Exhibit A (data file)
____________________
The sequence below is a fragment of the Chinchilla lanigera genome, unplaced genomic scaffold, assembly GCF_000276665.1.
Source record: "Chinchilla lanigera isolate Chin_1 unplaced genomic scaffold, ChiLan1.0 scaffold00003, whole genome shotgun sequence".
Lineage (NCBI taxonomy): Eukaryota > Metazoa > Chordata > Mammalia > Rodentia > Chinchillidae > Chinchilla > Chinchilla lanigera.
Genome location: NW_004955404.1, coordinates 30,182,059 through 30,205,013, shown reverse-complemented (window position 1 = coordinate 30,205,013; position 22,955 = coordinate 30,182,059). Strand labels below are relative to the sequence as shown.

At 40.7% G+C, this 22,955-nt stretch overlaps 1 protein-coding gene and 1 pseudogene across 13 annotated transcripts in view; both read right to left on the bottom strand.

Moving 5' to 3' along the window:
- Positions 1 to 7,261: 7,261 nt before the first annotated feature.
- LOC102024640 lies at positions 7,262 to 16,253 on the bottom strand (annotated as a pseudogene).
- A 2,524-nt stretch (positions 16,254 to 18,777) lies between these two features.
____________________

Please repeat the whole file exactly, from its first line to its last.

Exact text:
The sequence below is a fragment of the Chinchilla lanigera genome, unplaced genomic scaffold, assembly GCF_000276665.1.
Source record: "Chinchilla lanigera isolate Chin_1 unplaced genomic scaffold, ChiLan1.0 scaffold00003, whole genome shotgun sequence".
Lineage (NCBI taxonomy): Eukaryota > Metazoa > Chordata > Mammalia > Rodentia > Chinchillidae > Chinchilla > Chinchilla lanigera.
Genome location: NW_004955404.1, coordinates 30,182,059 through 30,205,013, shown reverse-complemented (window position 1 = coordinate 30,205,013; position 22,955 = coordinate 30,182,059). Strand labels below are relative to the sequence as shown.

At 40.7% G+C, this 22,955-nt stretch overlaps 1 protein-coding gene and 1 pseudogene across 13 annotated transcripts in view; both read right to left on the bottom strand.

Moving 5' to 3' along the window:
- Positions 1 to 7,261: 7,261 nt before the first annotated feature.
- LOC102024640 lies at positions 7,262 to 16,253 on the bottom strand (annotated as a pseudogene).
- A 2,524-nt stretch (positions 16,254 to 18,777) lies between these two features.